Major funding announced for brain imaging at The Neuro

Published: 3 March 2021

$4.67M from Brain Canada will help probe the brain’s mysteries and create international research links

Research at The Neuro’s McConnell Brain Imaging Centre (BIC) of McGill University will receive a major boost thanks to a $4.67M grant from Brain Canada’s Platform Support Grant (PSG) program.

Brain Canada awards PSGs to teams creating and enhancing centralized shared resources to increase access to equipment, expertise, data and protocols across research networks. This funding will support the BIC, a world-renowned, multidisciplinary platform dedicated to brain research using multimodal neuroimaging and neuroinformatics.

Launched in 1984 by the late Dr. William Feindel with the generous support of the McConnell Family Foundation, the BIC is home to 29 leading researchers, 30 highly qualified personnel and more than 300 trainees and research assistants. It is widely regarded as one of the top brain imaging research centres in the world.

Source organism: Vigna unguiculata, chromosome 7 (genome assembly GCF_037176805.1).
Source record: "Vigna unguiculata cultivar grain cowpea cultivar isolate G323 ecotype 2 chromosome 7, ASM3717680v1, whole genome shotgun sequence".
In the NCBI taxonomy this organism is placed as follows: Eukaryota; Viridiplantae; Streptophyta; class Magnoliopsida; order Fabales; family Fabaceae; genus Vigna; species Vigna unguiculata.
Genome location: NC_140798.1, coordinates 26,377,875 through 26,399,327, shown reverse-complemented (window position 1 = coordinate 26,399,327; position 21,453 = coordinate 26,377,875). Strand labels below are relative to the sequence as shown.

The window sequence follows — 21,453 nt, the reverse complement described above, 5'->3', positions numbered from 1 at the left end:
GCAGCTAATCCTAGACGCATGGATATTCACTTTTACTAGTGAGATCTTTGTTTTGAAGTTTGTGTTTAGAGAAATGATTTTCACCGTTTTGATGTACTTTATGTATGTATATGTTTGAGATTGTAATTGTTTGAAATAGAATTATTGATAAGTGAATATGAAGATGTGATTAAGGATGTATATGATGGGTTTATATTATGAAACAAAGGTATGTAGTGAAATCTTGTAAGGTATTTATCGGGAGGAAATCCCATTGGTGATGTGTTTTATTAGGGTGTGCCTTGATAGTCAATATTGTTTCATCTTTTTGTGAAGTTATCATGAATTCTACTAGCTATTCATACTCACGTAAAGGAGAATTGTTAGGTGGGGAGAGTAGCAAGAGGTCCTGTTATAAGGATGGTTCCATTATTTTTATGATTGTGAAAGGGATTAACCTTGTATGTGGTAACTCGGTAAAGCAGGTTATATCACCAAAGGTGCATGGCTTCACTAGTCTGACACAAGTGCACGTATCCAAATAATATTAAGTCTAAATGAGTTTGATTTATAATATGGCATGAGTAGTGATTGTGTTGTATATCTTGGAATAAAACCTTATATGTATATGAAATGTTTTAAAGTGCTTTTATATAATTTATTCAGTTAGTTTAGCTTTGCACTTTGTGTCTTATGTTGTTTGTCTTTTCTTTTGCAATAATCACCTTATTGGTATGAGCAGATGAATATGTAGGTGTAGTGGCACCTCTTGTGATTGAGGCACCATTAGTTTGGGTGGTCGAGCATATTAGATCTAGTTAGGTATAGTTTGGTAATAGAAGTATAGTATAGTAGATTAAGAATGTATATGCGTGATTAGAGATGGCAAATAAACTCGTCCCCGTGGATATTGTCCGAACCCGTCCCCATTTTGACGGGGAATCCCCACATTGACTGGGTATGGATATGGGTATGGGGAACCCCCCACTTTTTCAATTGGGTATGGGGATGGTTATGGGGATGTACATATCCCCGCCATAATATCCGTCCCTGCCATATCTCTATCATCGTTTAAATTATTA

Julien Doyon, the BIC’s director, and his team plan to further its leadership position with the PSG, increasing its capacity to share data and knowledge with the scientific community worldwide.

“Thanks to this generous contribution, our researchers can improve methods used for the acquisition, analysis and databasing of multi-modal neuroimaging data using technologies not available anywhere else in Canada,” he says. “In turn, this will greatly foster our capacity to generate impactful research in order to understand better the healthy brain as well as the effects of neurological disease and their treatment.”

“The BIC is a cornerstone of global brain research, and is pivotal not only to our researchers and trainees but scientists from other institutes that need access to cutting-edge neuroimaging and data analysis,” says Dr. Guy Rouleau, director of The Neuro. “This Brain Canada grant will allow the BIC to continue advancing discovery in neurology and neuroscience. It is with great pride that I congratulate them on this wonderful achievement.”

Funding for this PSG has been made possible with the financial support of Health Canada, through the Canada Brain Research Fund, an innovative partnership between the Government of Canada (through Health Canada), Brain Canada, and The Neuro.

Source: Brain Canada

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